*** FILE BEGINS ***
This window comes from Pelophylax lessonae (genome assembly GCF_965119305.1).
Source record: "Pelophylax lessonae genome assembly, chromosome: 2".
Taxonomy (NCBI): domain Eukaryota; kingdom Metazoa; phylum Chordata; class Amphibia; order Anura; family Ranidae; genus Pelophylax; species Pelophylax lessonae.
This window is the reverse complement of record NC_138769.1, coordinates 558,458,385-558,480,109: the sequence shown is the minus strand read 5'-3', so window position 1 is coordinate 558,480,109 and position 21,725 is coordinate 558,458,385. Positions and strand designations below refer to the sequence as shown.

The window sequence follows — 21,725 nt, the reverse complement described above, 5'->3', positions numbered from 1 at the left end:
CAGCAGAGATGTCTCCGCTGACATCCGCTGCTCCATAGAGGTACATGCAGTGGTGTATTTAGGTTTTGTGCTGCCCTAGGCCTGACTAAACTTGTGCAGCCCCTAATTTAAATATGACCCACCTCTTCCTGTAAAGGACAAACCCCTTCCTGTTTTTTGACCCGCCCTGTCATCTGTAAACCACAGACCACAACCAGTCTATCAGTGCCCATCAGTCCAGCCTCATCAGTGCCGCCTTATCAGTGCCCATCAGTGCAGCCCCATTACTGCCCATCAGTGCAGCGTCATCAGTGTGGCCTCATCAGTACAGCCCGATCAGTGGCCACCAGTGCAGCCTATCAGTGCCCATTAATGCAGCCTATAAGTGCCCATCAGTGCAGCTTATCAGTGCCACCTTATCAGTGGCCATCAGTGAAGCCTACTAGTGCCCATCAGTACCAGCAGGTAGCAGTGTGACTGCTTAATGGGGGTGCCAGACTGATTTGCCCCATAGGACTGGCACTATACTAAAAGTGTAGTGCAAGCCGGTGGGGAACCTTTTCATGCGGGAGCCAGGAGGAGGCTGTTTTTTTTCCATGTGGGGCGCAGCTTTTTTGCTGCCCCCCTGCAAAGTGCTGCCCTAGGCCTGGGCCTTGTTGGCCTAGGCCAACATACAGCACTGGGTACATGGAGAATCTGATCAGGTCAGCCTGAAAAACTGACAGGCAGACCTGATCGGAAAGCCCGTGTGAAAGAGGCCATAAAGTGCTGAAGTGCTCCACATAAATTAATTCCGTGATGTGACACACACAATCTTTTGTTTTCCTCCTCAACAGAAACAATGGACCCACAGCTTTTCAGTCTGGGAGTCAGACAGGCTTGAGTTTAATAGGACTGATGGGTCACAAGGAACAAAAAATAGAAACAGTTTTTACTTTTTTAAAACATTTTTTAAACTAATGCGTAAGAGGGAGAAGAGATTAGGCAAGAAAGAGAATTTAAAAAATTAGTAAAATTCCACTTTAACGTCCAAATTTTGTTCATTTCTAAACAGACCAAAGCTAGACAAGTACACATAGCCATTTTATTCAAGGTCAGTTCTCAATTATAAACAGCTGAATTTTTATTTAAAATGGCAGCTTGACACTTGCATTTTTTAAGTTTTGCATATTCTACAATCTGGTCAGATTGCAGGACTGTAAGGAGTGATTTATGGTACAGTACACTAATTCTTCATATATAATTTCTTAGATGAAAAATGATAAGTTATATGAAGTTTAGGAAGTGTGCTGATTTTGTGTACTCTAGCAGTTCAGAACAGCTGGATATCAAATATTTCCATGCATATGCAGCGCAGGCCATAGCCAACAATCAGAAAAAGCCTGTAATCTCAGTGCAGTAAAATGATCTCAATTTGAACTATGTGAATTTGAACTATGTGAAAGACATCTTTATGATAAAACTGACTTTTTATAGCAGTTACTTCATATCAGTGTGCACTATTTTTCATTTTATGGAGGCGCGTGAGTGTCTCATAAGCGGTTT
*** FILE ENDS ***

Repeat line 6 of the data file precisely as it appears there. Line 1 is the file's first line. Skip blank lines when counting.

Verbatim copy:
CAGCAGAGATGTCTCCGCTGACATCCGCTGCTCCATAGAGGTACATGCAGTGGTGTATTTAGGTTTTGTGCTGCCCTAGGCCTGACTAAACTTGTGCAGCCCCTAATTTAAATATGACCCACCTCTTCCTGTAAAGGACAAACCCCTTCCTGTTTTTTGACCCGCCCTGTCATCTGTAAACCACAGACCACAACCAGTCTATCAGTGCCCATCAGTCCAGCCTCATCAGTGCCGCCTTATCAGTGCCCATCAGTGCAGCCCCATTACTGCCCATCAGTGCAGCGTCATCAGTGTGGCCTCATCAGTACAGCCCGATCAGTGGCCACCAGTGCAGCCTATCAGTGCCCATTAATGCAGCCTATAAGTGCCCATCAGTGCAGCTTATCAGTGCCACCTTATCAGTGGCCATCAGTGAAGCCTACTAGTGCCCATCAGTACCAGCAGGTAGCAGTGTGACTGCTTAATGGGGGTGCCAGACTGATTTGCCCCATAGGACTGGCACTATACTAAAAGTGTAGTGCAAGCCGGTGGGGAACCTTTTCATGCGGGAGCCAGGAGGAGGCTGTTTTTTTTCCATGTGGGGCGCAGCTTTTTTGCTGCCCCCCTGCAAAGTGCTGCCCTAGGCCTGGGCCTTGTTGGCCTAGGCCAACATACAGCACTGGGTACATGGAGAATCTGATCAGGTCAGCCTGAAAAACTGACAGGCAGACCTGATCGGAAAGCCCGTGTGAAAGAGGCCATAAAGTGCTGAAGTGCTCCACATAAATTAATTCCGTGATGTGACACACACAATCTTTTGTTTTCCTCCTCAACAGAAACAATGGACCCACAGCTTTTCAGTCTGGGAGTCAGACAGGCTTGAGTTTAATAGGACTGATGGGTCACAAGGAACAAAAAATAGAAACAGTTTTTACTTTTTTAAAACATTTTTTAAACTAATGCGTAAGAGGGAGAAGAGATTAGGCAAGAAAGAGAATTTAAAAAATTAGTAAAATTCCACTTTAACGTCCAAATTTTGTTCATTTCTAAACAGACCAAAGCTAGACAAGTACACATAGCCATTTTATTCAAGGTCAGTTCTCAATTATAAACAGCTGAATTTTTATTTAAAATGGCAGCTTGACACTTGCATTTTTTAAGTTTTGCATATTCTACAATCTGGTCAGATTGCAGGACTGTAAGGAGTGATTTATGGTACAGTACACTAATTCTTCATATATAATTTCTTAGATGAAAAATGATAAGTTATATGAAGTTTAGGAAGTGTGCTGATTTTGTGTACTCTAGCAGTTCAGAACAGCTGGATATCAAATATTTCCATGCATATGCAGCGCAGGCCATAGCCAACAATCAGAAAAAGCCTGTAATCTCAGTGCAGTAAAATGATCTCAATTTGAACTATGTGAATTTGAACTATGTGAAAGACATCTTTATGATAAAACTGACTTTTTATAGCAGTTACTTCATATCAGTGTGCACTATTTTTCATTTTATGGAGGCGCGTGAGTGTCTCATAAGCGGTTT